Pin It
Favorite

Less Perfect 

What happened to the unity we felt after September 11?

click to enlarge art16929.jpg

It felt like things were going to change. For all the horror of Sept. 11, 2001, a new feeling washed over the land in its wake: Our Divided States of America were United again.

But how would we respond?

Would it be a smart, Marshall Plantype approach to healing our broken world, or a shoot-first-ask-questionslater, Vietnam model?

Pretty soon, it was shock and awe over Baghdad, Freedom Fries and two sacrifice-free wars charged to our Chinabank credit card. Then Karl Rove decided he could parlay the whole human tragedy into a political windfall — a permanent Republican majority, he called it. You were either with ’em or against ’em. For the people we chose to lead, nothing had really changed.

But here, 10 years later, and despite being nearly bankrupt and badly divided, the American people have changed, I think. Too many have had empty chairs at the dinner table to deal with; others just long for a country that makes sense again. The loss goes beyond the victims and the soldiers — some of the trauma is from people realizing that, in the face of a generation-defining moment, our leaders chose to divide us. They failed history’s test.

Political parties are the problem.

When the only job-creating industry in the country is the party machines that sow the seeds of discord among American citizens, you know we’re in trouble.

George Washington saw all this coming and warned us. Citizens, he wrote, should be “indignantly frowning upon the first dawning of every attempt to alienate any portion of our country from the rest.” His “Farewell Address” also has views on war, the economy and taxes that will tingle your spine; reading it is as good a 9/11 memorial as you can get this week.

Most Americans have been seeking, in their own ways, a deeper national life since 9/11 — many are reconnecting with their local communities, from Main Street to the family farm, or seeking to tread more lightly on the land. We can reform our society to honor the sacrifices so many have made; a new common sense movement would be a great start. Let’s just not call it a party.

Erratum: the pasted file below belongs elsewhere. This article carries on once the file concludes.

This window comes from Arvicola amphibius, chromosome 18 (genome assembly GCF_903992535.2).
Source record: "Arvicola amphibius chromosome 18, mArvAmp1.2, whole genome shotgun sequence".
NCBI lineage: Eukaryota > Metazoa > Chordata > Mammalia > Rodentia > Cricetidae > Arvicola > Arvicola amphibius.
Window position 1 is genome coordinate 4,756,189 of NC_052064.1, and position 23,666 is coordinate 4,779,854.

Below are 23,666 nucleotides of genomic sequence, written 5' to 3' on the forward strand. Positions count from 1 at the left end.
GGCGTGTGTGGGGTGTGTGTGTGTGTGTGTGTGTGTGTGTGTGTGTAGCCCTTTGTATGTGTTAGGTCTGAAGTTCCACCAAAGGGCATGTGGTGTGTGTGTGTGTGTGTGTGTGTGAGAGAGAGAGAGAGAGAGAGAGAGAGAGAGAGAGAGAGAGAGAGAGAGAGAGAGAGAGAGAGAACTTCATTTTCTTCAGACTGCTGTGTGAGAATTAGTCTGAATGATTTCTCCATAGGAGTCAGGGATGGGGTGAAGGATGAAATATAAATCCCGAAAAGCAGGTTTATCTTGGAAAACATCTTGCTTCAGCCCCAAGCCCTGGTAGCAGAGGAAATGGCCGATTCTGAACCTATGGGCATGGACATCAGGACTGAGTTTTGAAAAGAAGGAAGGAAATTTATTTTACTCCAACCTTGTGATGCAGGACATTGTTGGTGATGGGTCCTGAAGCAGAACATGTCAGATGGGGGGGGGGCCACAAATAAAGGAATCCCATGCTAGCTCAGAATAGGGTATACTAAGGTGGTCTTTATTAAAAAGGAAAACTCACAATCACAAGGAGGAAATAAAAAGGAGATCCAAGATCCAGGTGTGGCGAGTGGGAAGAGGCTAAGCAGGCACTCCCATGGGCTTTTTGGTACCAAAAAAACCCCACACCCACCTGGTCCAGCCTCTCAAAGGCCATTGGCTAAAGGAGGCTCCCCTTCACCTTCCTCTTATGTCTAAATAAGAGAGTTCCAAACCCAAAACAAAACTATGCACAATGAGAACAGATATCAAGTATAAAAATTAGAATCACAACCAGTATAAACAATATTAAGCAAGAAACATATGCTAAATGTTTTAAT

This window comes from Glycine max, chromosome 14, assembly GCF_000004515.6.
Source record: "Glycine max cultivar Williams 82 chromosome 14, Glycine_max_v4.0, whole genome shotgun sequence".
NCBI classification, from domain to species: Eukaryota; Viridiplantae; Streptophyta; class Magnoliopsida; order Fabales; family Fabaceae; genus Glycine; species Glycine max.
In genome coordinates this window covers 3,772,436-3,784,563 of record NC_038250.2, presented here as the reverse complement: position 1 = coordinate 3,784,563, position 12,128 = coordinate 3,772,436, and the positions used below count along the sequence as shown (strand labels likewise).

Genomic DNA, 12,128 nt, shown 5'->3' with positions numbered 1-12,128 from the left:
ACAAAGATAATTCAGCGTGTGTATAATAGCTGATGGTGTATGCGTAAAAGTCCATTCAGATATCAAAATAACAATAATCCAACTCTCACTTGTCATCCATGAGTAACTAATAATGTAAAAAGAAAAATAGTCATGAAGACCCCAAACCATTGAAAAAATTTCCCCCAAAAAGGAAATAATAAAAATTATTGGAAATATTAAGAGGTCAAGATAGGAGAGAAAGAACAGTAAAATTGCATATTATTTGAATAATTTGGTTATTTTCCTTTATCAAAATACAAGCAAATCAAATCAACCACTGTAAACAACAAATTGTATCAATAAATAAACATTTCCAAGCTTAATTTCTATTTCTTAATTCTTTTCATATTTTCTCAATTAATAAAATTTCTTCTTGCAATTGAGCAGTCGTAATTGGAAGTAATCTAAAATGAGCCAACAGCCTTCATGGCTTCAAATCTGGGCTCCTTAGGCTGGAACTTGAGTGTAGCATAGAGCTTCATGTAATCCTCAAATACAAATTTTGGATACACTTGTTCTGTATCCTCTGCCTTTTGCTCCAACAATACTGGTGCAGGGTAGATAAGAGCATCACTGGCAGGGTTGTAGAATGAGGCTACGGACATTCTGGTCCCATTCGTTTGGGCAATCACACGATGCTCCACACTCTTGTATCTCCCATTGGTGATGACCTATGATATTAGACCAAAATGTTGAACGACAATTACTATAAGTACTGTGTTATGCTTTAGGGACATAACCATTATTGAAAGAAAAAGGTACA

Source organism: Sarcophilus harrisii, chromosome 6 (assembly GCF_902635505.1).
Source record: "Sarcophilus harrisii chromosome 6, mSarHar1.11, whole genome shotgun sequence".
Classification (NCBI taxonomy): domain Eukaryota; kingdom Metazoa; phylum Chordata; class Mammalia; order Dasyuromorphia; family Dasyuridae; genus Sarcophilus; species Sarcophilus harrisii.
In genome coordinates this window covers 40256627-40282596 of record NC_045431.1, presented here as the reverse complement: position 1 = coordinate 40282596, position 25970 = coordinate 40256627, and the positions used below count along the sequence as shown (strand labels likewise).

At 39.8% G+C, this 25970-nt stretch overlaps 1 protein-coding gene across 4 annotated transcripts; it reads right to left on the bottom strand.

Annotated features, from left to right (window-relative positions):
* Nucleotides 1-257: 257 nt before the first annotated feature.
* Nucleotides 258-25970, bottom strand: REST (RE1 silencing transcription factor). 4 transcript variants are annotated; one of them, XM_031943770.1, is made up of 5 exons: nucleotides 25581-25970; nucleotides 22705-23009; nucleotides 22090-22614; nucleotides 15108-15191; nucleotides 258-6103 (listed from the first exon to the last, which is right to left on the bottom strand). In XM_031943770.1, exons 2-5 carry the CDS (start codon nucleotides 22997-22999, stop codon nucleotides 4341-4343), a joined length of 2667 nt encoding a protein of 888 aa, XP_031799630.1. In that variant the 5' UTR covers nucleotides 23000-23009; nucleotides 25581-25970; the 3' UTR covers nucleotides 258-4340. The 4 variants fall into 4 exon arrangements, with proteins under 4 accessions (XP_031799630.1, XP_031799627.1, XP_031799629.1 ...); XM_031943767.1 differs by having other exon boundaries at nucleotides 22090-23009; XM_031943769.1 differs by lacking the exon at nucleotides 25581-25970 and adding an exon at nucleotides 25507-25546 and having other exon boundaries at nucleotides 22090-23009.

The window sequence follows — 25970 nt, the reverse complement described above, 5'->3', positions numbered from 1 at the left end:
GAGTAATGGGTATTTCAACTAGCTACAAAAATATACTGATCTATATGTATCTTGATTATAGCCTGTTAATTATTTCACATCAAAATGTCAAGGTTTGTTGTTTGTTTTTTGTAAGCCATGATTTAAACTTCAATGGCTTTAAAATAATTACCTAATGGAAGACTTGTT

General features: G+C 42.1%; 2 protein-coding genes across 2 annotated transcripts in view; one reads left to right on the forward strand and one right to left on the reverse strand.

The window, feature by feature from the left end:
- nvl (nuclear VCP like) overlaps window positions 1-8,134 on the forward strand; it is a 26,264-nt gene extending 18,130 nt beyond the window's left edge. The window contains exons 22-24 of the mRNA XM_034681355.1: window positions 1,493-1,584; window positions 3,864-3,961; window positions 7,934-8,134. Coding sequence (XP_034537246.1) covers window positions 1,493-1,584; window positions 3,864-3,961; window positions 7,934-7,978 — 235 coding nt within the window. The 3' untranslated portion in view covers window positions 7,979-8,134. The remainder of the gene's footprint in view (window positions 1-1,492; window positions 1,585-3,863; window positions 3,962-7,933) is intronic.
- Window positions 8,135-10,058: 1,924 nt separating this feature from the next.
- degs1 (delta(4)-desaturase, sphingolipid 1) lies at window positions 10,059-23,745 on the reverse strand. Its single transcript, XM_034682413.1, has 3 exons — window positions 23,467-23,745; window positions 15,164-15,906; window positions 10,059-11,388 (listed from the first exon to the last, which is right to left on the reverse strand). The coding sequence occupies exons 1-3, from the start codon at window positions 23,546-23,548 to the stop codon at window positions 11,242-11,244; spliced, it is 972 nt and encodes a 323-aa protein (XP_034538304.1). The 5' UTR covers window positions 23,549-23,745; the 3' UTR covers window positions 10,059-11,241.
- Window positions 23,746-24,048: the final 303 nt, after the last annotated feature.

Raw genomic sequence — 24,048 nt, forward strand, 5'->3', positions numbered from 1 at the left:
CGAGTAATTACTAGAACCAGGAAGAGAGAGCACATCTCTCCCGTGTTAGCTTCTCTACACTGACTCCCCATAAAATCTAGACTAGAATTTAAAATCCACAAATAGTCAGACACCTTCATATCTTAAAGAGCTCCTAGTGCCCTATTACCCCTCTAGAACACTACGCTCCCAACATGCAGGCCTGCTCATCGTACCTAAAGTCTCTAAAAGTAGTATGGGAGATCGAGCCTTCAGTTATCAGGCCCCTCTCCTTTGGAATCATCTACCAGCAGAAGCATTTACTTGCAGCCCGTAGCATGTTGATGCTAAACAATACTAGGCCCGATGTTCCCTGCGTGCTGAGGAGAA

There was a moment, on that indelible day, to live up to our best American selves. Many did, and have ever since — first-responders, soldiers on their third Afghanistan tour, the ones who aren’t coming back — but our leaders whiffed.

A more perfect union? As old General Washington knew, political parties aren’t interested. We’re going to have to do that for ourselves.

Ted S. McGregor Jr. is the Editor and Publisher of The Inlander.

  • Pin It

Latest in Comment

  • Beware, Be Ready
  • Beware, Be Ready

    Simple, sensible precautions can make all the difference when "the big one" hits
    • Jul 22, 2015
  • The Trumpenstein Monster
  • The Trumpenstein Monster

    Publisher's Note
    • Jul 22, 2015
  • Who Do You Trust?
  • Who Do You Trust?

    Republicans are howling about the Iran nuclear treaty, but after a century of bad advice, should we even listen?
    • Jul 22, 2015
  • More »

Comments

Subscribe to this thread:

Add a comment

Today | Thu | Fri | Sat | Sun | Mon | Tue
Moscow ArtWalk 2015

Moscow ArtWalk 2015 @ Downtown Moscow

Tuesdays, Thursdays, Sundays. Continues through Aug. 31

All of today's events | Staff Picks

More by Ted S. McGregor Jr.

Most Commented On

  • Patrolling While Black

    Gordon Grant's nearly 30 years as a Spokane cop have been affected by race, but that's not the whole story
    • Jul 8, 2015
  • Rushing's Rant

    The Airway Heights City Council has asked the mayor to resign after posting a racist Facebook message
    • Jul 15, 2015
  • More »

© 2015 Inlander
Website powered by Foundation